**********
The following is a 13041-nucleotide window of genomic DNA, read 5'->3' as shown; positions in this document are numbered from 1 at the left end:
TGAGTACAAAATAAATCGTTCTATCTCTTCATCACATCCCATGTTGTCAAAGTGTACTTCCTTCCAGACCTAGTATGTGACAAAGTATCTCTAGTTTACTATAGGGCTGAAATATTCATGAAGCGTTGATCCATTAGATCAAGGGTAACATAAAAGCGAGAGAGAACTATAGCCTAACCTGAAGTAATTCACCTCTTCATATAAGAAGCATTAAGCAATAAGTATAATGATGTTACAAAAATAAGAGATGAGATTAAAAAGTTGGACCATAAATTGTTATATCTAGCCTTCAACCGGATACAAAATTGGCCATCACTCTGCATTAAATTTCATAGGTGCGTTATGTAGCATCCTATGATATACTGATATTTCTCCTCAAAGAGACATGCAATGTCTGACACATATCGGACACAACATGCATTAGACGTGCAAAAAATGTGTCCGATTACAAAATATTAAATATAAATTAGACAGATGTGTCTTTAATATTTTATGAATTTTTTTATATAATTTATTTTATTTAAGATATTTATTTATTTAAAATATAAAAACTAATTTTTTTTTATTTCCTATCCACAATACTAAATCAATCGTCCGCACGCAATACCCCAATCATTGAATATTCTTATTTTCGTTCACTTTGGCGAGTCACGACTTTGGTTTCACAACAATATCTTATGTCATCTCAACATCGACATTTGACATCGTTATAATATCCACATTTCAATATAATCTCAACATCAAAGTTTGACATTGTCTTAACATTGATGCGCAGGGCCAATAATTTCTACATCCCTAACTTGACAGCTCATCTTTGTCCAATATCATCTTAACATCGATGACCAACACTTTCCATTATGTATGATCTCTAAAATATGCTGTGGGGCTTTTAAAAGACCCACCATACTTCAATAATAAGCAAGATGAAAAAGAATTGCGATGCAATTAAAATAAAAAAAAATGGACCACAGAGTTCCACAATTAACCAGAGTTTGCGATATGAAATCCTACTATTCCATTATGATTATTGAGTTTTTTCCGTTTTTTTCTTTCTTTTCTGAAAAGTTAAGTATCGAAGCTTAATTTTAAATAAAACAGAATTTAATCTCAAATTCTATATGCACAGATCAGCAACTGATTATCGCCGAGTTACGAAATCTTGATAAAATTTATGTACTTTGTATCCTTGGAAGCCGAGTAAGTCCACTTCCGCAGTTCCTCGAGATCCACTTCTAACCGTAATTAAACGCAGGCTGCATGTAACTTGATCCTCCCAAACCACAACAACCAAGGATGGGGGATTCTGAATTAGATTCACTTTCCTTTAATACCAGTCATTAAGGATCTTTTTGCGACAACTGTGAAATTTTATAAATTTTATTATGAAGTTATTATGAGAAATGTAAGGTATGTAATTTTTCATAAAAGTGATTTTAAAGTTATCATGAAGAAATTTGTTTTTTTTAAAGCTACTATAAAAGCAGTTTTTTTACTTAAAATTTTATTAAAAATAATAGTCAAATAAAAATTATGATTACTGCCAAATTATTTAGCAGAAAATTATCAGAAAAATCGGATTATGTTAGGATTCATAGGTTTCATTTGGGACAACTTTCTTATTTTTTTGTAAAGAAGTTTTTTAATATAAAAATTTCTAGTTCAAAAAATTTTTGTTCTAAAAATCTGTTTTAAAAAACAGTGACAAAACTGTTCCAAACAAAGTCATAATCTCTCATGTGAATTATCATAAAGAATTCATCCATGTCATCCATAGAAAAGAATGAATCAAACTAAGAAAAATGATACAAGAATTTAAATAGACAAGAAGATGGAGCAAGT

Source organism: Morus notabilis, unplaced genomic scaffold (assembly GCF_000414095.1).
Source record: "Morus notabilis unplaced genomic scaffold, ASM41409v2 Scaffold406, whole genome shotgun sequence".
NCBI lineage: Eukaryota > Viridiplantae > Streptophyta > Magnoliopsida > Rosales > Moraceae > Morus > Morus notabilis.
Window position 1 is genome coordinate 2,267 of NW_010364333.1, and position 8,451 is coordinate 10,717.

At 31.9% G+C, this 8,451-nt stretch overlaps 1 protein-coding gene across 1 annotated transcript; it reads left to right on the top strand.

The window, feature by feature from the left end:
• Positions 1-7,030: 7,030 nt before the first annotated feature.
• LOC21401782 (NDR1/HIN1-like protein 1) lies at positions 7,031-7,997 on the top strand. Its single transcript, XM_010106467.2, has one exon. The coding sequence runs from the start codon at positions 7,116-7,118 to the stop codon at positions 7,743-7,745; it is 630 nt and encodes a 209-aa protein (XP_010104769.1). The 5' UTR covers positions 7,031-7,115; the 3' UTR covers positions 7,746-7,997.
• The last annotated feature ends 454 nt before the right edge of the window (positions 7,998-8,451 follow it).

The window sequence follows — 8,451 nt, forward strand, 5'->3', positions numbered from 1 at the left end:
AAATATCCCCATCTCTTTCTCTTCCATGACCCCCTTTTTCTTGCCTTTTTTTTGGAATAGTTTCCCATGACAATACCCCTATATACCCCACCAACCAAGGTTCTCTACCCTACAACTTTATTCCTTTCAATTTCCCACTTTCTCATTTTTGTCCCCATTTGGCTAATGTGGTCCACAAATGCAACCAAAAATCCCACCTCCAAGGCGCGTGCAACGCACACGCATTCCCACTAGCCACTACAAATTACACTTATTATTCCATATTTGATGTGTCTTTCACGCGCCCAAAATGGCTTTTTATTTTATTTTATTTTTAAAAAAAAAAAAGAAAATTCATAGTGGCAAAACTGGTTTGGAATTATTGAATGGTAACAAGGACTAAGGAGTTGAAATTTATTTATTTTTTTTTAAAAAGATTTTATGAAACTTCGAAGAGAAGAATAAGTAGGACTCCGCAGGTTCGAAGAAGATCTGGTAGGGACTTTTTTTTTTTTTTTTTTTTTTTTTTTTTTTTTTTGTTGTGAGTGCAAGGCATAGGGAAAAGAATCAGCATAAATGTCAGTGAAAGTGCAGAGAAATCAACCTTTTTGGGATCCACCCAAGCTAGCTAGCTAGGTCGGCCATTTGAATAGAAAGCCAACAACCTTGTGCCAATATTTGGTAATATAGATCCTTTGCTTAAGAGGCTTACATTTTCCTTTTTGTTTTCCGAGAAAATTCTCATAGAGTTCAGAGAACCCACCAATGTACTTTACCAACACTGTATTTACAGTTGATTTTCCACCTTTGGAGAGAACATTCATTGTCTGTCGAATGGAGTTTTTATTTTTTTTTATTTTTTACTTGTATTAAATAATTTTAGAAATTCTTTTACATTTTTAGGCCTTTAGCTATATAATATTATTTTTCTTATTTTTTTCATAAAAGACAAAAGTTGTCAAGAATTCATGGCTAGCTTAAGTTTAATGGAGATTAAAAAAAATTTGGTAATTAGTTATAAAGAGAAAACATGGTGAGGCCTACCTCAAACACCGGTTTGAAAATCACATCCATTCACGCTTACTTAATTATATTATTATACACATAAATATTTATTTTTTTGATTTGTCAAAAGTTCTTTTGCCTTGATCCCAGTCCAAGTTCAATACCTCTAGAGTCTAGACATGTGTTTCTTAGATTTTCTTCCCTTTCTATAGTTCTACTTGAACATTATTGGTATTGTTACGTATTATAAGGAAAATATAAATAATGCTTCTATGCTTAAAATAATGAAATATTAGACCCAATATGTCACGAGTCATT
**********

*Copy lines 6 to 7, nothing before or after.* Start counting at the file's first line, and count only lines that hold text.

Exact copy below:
Window position 1 is genome coordinate 2,267 of NW_010364333.1, and position 8,451 is coordinate 10,717.

At 31.9% G+C, this 8,451-nt stretch overlaps 1 protein-coding gene across 1 annotated transcript; it reads left to right on the top strand.